Five Further Education Reforms

The Government has reiterated that improving the quality of Further Education (FE) provision is a key priority as it looks to boost UK productivity.

Following a written question from David Evennett, the Conservative MP for Bexleyheath and Crayford, the Department for Education laid out various measures being put in place to improve the quality of FE in the UK.

The Government’s new T Levels are due to be introduced in 2020, with a full set of these new qualifications ready by 2022.  The intention is that T Levels should have content created by leading industry professionals to ensure that students are work ready.

The Government has also approved the first fourteen grants from the Strategic College Improvement Fund, worth £15 million, enabling some of the best FE colleges to partner with those needing improvements. Seven National Leaders in FE, enabling the best college principals to actively support their peers.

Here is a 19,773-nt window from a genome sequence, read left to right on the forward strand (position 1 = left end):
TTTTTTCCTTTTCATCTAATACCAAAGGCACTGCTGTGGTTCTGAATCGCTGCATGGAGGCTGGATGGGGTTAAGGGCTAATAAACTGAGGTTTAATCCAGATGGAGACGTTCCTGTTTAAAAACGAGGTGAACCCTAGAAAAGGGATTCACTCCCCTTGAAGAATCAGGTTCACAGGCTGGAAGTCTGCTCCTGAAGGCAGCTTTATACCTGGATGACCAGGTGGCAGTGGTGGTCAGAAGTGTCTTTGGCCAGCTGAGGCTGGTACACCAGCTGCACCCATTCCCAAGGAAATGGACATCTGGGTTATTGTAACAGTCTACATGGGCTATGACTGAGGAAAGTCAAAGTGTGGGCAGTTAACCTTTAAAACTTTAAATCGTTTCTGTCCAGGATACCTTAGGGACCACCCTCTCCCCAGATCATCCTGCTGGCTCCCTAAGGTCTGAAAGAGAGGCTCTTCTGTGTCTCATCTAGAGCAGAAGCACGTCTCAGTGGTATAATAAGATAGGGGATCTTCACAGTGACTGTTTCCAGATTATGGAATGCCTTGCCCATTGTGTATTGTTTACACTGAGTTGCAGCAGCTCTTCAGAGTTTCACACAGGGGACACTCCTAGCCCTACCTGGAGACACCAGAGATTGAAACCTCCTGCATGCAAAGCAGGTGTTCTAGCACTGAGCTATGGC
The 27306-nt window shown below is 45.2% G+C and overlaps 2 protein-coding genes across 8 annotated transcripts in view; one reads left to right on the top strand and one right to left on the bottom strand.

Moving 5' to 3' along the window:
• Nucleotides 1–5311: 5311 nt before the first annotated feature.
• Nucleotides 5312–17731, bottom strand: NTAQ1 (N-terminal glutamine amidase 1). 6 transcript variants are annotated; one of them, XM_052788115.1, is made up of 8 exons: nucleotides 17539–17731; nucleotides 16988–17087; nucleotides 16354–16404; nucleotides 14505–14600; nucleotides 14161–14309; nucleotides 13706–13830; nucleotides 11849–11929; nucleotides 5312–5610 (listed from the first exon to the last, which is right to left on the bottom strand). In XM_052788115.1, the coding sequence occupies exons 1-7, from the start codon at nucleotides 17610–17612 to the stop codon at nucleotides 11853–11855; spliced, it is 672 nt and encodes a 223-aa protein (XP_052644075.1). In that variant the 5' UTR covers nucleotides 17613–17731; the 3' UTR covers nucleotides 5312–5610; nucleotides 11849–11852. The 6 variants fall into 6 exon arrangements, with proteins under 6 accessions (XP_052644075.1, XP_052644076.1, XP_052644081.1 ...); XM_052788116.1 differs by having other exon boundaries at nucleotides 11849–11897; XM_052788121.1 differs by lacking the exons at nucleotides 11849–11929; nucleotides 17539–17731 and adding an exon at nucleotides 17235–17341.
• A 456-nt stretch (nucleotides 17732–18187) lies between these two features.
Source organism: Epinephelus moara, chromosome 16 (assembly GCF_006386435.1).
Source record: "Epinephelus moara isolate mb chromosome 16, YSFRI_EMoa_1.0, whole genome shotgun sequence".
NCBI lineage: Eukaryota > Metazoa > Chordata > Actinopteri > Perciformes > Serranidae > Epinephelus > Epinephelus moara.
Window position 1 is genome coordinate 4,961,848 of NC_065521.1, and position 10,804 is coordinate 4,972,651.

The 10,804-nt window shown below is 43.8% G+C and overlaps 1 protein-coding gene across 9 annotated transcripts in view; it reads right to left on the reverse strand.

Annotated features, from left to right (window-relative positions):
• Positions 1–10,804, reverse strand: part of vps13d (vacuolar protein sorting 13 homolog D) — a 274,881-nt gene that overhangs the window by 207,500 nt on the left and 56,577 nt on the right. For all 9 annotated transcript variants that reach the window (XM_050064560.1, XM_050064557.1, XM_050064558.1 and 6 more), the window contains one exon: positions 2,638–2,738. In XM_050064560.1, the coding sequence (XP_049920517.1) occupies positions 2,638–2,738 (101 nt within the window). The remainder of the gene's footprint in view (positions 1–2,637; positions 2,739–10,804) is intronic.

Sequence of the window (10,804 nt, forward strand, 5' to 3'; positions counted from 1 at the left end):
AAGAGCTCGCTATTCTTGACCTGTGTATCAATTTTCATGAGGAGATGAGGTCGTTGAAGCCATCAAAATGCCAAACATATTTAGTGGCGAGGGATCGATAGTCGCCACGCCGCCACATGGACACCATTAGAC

The FE Commissioner’s role has also been extended to support improvement at a wider group of colleges, helping them to address any areas of weakness at an early stage. The role of governors within the FE sector has been strengthened.

Talented teachers play a vital role in creating highly skilled students. To this end, the Government is offering bursaries of up to £25,000 to attract new graduates with relevant degrees to teach Maths and English within the FE sector.

The Government has also committed to invest £40 million to establish FE centres for excellence in basic maths programme. This will build teaching capacity and spread high quality, new and evidenced methods for teaching of basic skills in the post-16 sector.

 

 




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